Influence of land use and climate on soils and forest structure in mountains of the southwestern United States and northern Mexico
AuthorVillanueva, Diaz Jose, 1958-
Agriculture, Forestry and Wildlife.
Agriculture, Soil Science.
Agriculture, Range Management.
AdvisorMcPherson, Guy R.
MetadataShow full item record
PublisherThe University of Arizona.
RightsCopyright © is held by the author. Digital access to this material is made possible by the University Libraries, University of Arizona. Further transmission, reproduction or presentation (such as public display or performance) of protected items is prohibited except with permission of the author.
AbstractThe effects of land-use history in the Animas Mountains, New Mexico (AM) and the Sierra los Ajos, Sonora (SLA) were studied in relation to morphological and soil chemical characteristics, radial and basal area growth, and forest structure. Litter depth, organic matter, total nitrogen, CEC, and exchangeable cations were greater in the AM than in the SLA, apparently as a result of differences in fire frequency and other land uses. Seasonal precipitation (October-January) was reconstructed for the AM. Annual precipitation (July-July) was reconstructed for the SLA. July PDSI was reconstructed for both mountain ranges. Fires in the AM were preceded by relatively wet conditions two years before the fire year. No significant climate-fire relationship was found in the SLA. Tree radial and basal area increase differed between mountain ranges, suggesting that annual growth was influenced by differences in land-use history. Fire suppression activities and other land uses in the AM apparently have produced an increase in tree density and dominance of shade-tolerant but less-fire resistant species (i.e. Douglas-fir, southwestern white pine, pinyon pine). More frequent fires and logging activities in the SLA apparently have produced lower tree densities and dominance by shade-intolerant ponderosa pine.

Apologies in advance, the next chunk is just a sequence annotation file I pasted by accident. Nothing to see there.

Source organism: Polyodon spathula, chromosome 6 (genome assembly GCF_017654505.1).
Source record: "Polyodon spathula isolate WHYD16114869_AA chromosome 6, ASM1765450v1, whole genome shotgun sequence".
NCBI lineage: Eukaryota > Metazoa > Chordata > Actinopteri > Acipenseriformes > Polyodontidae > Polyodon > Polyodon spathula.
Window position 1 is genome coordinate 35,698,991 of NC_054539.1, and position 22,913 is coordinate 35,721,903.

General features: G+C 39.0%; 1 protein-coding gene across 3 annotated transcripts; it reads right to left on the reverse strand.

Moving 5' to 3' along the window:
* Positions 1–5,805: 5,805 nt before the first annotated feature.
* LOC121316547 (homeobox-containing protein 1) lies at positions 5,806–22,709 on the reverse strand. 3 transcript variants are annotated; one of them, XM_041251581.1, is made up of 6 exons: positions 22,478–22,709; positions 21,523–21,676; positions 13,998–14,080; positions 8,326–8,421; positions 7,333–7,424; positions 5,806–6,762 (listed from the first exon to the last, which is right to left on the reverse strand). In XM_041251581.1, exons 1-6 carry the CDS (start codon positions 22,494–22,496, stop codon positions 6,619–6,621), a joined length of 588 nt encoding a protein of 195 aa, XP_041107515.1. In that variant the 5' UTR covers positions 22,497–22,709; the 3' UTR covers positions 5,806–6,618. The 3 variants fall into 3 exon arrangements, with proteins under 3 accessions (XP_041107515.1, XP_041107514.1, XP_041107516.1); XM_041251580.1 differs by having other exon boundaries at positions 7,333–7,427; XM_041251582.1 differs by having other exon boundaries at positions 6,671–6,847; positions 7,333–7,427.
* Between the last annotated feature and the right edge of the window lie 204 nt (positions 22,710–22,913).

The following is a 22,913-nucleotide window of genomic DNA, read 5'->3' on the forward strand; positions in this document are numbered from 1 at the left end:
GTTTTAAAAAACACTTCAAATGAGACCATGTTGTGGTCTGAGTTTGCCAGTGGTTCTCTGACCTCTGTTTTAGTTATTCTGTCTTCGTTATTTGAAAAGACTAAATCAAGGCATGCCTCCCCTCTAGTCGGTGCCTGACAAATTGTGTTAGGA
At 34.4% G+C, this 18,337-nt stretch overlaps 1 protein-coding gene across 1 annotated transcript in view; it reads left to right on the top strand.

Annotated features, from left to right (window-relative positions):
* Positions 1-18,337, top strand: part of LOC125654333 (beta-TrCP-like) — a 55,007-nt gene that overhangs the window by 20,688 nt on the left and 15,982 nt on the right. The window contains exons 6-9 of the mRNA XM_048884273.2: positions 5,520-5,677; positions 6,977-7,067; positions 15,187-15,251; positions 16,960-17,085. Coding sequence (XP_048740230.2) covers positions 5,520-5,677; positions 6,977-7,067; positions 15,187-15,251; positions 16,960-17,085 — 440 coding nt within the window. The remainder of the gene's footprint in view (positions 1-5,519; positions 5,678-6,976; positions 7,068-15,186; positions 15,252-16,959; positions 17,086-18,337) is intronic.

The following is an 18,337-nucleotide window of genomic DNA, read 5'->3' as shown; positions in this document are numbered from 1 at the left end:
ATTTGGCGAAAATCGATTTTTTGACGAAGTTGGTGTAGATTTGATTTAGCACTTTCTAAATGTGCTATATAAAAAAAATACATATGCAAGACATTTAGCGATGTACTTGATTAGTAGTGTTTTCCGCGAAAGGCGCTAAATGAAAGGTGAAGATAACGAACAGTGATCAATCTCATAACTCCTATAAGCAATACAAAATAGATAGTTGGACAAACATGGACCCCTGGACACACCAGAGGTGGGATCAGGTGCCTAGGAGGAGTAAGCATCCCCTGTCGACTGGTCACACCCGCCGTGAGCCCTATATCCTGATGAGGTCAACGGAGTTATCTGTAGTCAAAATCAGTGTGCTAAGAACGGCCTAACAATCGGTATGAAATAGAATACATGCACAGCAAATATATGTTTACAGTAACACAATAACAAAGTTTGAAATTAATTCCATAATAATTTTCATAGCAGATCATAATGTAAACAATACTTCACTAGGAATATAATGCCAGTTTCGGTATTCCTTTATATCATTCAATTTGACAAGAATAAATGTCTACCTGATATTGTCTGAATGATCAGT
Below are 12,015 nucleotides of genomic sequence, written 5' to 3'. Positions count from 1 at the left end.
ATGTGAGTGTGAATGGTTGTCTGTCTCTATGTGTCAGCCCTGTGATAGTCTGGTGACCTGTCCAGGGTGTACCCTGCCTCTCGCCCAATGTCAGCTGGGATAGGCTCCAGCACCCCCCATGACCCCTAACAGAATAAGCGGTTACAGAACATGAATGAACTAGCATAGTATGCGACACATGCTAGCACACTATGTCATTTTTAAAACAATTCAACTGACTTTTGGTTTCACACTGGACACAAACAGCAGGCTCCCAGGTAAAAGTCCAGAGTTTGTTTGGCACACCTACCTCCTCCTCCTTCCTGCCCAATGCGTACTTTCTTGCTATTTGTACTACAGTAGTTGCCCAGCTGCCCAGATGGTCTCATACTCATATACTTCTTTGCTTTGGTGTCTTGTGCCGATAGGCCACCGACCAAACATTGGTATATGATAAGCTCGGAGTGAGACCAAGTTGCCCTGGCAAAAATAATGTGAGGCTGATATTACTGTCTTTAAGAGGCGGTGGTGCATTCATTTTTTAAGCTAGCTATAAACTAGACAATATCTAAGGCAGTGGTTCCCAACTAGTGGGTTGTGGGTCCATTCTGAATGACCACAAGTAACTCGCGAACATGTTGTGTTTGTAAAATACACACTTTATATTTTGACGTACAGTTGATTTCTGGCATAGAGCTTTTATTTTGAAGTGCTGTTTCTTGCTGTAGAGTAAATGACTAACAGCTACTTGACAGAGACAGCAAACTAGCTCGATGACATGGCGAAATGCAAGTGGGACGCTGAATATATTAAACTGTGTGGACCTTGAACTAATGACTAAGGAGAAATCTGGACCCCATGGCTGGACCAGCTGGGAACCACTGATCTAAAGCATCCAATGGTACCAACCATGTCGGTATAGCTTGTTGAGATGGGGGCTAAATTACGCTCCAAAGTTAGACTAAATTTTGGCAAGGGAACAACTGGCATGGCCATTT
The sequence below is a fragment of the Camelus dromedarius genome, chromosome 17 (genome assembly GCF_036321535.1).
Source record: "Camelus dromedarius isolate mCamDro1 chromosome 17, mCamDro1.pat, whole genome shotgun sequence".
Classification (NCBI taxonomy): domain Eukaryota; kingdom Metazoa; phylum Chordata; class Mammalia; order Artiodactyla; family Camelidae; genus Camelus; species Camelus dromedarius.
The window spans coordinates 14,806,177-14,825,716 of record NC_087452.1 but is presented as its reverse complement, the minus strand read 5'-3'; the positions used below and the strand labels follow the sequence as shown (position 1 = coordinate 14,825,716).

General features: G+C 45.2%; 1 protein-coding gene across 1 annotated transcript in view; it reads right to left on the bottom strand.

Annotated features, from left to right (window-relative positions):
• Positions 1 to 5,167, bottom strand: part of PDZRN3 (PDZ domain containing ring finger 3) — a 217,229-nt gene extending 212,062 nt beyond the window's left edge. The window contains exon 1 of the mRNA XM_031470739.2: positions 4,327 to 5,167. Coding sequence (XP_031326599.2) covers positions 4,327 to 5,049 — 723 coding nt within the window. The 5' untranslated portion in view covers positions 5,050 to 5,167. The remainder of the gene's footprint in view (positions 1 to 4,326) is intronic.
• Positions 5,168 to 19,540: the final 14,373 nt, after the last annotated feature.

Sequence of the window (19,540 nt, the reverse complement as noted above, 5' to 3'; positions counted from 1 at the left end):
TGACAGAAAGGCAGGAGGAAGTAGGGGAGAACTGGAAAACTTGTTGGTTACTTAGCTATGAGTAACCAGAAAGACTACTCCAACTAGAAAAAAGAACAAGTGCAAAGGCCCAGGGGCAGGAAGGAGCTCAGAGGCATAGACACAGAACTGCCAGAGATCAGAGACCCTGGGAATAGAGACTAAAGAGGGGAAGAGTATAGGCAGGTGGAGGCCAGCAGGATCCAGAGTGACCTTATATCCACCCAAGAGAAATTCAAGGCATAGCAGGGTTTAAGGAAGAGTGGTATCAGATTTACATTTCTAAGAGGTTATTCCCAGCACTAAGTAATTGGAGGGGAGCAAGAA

Degree ProgramGraduate College
Renewable Natural Resources